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Mixed Martial Arts and Muslim Perceptions

What may strike those new to MMA, is the diversity of the sport. All around the world, different people have formed martial traditions, steeped in strong moral values. For many Muslims, the art of wrestling is most dominant, where it is not just seen as a popular sport but can be seen as an act of religious observance.

Religion, at least generally, values piety and humility. This doesn’t lend itself to entertainment.  

While it would be wrong to say religious people don’t get involved in such pursuits, or aren’t rambunctious and loud, it is not exactly surprising that religious people as a group are underrepresented in Hollywood and entertainment. 

Growing up, many of us will remember consuming different fight-themed content. Boxing, the sweet science of punching each other in the face, was and remains huge. For a time, K-1 kickboxing also surged. Traditional East-Asian martial arts were also popular, through kung fu movies and shows like Dragon Ball Z. Power rangers were a smash amongst young boys and WWE, with its dramatized combat and over-the-top storylines, became a schoolyard staple. One can still recall the legions of boys RKO’ing each other at recess. 

The question that many asked at these times was what was the ‘best’ martial art? What was the purest and most effective form of fighting? That was the premise of the now-legendary UFC 1, an event people responded to with enthusiastic interest. Today, the art of fighting or Mixed Martial Arts (MMA), is a worldwide phenomenon. 

What may strike those new to MMA, is the diversity of the sport. All around the world, different people have formed martial traditions, steeped in strong moral values. For many Muslims, the art of wrestling is most dominant, where it is not just seen as a popular sport but can be seen as an act of religious observance. Today these art forms are thriving through their display in the most popular sport in the world. 

Where the values of humility, piety, and conscientiousness led religious people to have an arguably negligible cultural presence, today they have again thrust themselves into the spotlight. For Muslims, who are often mischaracterized due to the noisy actions of select deviants, it presents an opportunity to show a different perspective on our faith: one that demonstrates the universal positive aspects of religion. Some may argue that the promotion of violence is negative, yet fighters often begin training to avoid such violent lifestyles, and the debate around its use in sport remains something discussed at length. 

Many people are familiar with popular fighters like Zabit Magomedsharipov, Khabib Nurmagomodev, his training partner and soon-to-be successor Islam Makhachev, or the bright new phenomenon Khamzat Chimaev. But they may not be aware of promising up-and-coming prospects who deserve recognition, and for Muslims who seek better representation that is in line with our religious views, our support. Fighters don’t have the traditional avenues of development that other athletes have, yet take on significantly more risk. That’s why we should rally around them.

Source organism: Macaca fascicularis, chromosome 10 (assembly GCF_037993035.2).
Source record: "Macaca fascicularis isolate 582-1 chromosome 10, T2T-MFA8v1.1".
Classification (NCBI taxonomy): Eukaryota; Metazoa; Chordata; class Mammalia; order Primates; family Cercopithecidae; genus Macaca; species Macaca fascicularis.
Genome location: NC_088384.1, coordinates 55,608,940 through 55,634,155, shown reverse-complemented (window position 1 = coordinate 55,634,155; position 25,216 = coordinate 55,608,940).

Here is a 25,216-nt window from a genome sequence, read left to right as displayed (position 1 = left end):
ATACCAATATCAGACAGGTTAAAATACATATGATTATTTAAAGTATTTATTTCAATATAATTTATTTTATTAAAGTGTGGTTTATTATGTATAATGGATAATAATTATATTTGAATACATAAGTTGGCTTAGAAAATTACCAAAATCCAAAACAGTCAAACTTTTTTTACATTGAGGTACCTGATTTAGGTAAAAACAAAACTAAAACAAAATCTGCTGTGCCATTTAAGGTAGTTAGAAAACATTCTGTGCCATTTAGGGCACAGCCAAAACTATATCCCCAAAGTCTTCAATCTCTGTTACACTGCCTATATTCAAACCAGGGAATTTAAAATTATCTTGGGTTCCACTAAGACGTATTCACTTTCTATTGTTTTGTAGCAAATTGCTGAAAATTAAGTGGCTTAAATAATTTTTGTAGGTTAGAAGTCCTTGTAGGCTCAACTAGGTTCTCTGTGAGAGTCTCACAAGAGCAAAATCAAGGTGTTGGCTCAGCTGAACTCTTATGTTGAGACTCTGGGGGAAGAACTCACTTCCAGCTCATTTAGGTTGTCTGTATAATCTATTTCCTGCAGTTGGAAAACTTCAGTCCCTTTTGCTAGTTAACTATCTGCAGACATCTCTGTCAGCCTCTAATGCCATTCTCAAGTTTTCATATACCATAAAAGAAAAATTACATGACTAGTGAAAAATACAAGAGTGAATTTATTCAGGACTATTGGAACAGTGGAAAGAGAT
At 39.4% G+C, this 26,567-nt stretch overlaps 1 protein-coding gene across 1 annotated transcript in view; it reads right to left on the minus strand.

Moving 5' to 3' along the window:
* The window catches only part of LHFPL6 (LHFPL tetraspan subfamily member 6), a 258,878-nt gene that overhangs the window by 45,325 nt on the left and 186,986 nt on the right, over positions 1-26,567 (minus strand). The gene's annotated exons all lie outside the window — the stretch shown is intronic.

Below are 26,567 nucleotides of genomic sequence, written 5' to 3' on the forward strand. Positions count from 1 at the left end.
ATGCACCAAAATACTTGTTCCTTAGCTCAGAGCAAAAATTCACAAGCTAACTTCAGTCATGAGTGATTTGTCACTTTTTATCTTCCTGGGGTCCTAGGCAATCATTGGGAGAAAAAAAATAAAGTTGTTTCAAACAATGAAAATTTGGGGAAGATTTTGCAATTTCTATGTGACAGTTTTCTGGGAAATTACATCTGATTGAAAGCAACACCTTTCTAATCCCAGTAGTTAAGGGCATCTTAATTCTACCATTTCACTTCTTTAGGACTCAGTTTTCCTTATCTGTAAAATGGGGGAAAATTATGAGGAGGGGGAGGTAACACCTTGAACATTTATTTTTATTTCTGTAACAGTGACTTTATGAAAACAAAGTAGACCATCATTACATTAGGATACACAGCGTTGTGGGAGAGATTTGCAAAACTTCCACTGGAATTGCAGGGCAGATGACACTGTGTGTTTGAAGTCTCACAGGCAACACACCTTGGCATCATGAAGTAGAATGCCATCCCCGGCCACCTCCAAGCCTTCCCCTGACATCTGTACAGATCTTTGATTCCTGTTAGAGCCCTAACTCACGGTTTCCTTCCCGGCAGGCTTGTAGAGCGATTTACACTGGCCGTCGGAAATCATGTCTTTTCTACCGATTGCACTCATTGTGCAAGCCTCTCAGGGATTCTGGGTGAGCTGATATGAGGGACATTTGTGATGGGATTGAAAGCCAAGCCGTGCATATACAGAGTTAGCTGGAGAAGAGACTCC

Below I have compiled an incomplete list of fighters that we should be excited about, and that may contend for a UFC title in the near future: 

Rafael Fiziev 

Fiziev is a Kyrgyzstani / Azerbaijani lightweight fighter with an incredible striking pedigree, being the head striking instructor at the world-famous Tiger Muay Thai in Thailand. With a number of kickboxing fights, and coming off an impressive performance against knockout artist Marc Diakese (where he showed an impressive grappling game and collected a few more matrix-like highlights), Rafael is a promising contender for the belt in one of the UFC’s most competitive divisions. Check out some of his insane highlights and you’ll get an idea why. He will be fighting proven UFC veteran Renata Moicano this Saturday, December 12th on the main card of UFC 256. It’ll be his coming out party so don’t miss it!

Nasrat Haqparast 

Haqparast is a German-born Afghan fighter who trains with the world-famous coach Firas Zahabi. An impressive striker with a well-rounded game, Haqparast is a promising prospect in the 155-pound division, where he is just coming off a dominant victory against Alexander Munoz. He is likely to fight fellow exciting prospect Arman Tsarukyan in January. 

Magomed Ankalaev 

Ankalaev is a Dagestani fighter with an impressive wrestling game, proven striking, and knockout power. Fast, powerful, and technically proficient, Ankalaev is one of the most promising prospects in the light heavyweight division, where he just came off of a 1st round knockout against Ion Cutelaba. Many expect Ankalaev to rocket up the division’s rankings soon. 

Lerone Murphy 

Murphy is an English fighter based in Manchester, fighting in the 145 lb division. Undefeated with a recent TKO victory against established opponents, Murphy is an exciting game fighter who has shown real promise and the makings to be a serious contender for the belt. 

Muhammad Mokaev 

While not yet in the UFC, Mokaev is an English fighter of Dagestani heritage who has racked up an incredible amateur MMA career, being a 4-time world champion in the world’s premier amateur MMA organization. With an established game at only 20 years old, Mokaev may soon be lighting the world of MMA on fire. 

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